The nutritional supplement industry has seen excellent growth over the last few years as more and more Americans try to get away from the highly processed diets of the past and using these products to help fill gaps in their nutrition. B-vitamin complex supplements are a big part of this market, promising to boost energy levels, particularly important in an age where it seems everyone is just a little too tired.
Well, a new study suggests that high doses of vitamin B6 and vitamin B12 could put you at a higher risk for lung cancer; at least, among men who smoke that is.
Published in the Journal of Clinical Oncology, the study say that men who smoke and take high doses of B-vitamins could be 30 to 40 percent more likely to develop lung cancer. Keep in mind that “high doses,” in this case, refers to doses that far exceed the recommended daily allowance, explains study author Theodore Brasky.
The Ohio State University College of Medicine epidemiologist in the division of cancer prevention and control goes on to say, “I think these results point to a synergism [ between high-dose B vitamins, smoking, and lung cancer risk among men],” Brasky said.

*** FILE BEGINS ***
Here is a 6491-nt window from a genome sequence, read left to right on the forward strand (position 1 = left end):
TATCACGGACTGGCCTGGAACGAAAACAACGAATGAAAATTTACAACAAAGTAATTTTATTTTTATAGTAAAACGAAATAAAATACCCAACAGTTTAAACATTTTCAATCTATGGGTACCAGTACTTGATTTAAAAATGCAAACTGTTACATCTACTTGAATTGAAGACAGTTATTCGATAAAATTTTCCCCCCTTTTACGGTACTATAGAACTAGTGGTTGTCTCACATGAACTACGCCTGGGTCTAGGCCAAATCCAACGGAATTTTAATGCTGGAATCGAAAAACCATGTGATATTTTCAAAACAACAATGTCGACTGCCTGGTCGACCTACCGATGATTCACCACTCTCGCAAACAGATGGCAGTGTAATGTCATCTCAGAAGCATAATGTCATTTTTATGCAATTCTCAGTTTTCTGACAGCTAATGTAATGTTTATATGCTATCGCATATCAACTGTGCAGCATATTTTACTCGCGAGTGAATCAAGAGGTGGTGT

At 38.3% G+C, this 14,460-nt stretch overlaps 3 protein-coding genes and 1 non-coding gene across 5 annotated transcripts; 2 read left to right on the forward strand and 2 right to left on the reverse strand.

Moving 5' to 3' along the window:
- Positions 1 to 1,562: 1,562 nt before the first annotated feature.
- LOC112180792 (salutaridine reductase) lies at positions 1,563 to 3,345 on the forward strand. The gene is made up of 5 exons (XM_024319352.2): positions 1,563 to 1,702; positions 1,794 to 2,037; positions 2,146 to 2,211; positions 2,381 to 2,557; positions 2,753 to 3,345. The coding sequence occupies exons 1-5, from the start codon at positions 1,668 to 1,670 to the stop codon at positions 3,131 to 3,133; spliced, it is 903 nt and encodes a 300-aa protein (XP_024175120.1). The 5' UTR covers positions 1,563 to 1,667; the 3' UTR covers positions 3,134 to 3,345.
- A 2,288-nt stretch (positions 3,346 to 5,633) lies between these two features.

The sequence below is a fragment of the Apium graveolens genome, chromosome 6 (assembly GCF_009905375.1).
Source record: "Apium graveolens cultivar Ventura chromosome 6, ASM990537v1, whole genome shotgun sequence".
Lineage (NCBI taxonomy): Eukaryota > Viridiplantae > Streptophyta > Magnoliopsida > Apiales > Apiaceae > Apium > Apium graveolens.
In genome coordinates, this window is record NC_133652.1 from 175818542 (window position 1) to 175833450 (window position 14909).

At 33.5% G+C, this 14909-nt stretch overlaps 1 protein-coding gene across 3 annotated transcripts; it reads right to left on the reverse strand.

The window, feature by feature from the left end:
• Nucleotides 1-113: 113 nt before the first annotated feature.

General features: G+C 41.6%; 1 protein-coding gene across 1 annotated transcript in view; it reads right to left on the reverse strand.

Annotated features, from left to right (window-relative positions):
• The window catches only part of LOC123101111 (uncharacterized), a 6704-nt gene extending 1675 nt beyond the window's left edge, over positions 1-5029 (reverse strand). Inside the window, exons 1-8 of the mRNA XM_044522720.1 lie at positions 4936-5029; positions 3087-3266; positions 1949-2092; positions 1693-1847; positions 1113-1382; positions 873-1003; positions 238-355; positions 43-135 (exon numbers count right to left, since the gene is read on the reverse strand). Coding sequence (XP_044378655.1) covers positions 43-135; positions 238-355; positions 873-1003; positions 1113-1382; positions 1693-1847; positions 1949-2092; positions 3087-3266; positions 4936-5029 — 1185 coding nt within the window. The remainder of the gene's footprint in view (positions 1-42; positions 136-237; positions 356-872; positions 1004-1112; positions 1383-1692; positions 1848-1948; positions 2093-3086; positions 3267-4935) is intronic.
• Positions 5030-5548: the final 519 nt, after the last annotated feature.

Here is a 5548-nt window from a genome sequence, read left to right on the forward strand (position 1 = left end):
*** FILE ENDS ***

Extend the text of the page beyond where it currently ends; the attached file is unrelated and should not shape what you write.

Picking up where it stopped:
As you might gather, then, male smokers who take the highest possible dose of vitamin B6 had the highest risk—at triple—for developing lung cancer over a six year period when compared against male smokers who do not take supplements. And the outcomes are worse with those who take vitamin B12: four times as likely to develop lung cancer. The supplement levels in question: more than 11 times the recommended daily amount of vitamin B6 and 23 times the recommended daily amount of vitamin B12.
Brasky also notes, “If you look at B-vitamin supplement bottles … they are anywhere between 50-fold the US recommended dietary allowance (to) upward of 2,100-fold,” adding that B12 injections have also been somewhat in fashion the past few years.
But, he said, “we found that men who took more than 20 milligrams per day of B6 averaged over 10 years had an 82 percent increased risk of lung cancer relative to men who did not take supplemental B vitamins from any source.”
He adds, “Men who took more than 55 micrograms per day of B12 had a 98 percent increased lung cancer risk relative to men who did not take B vitamins.”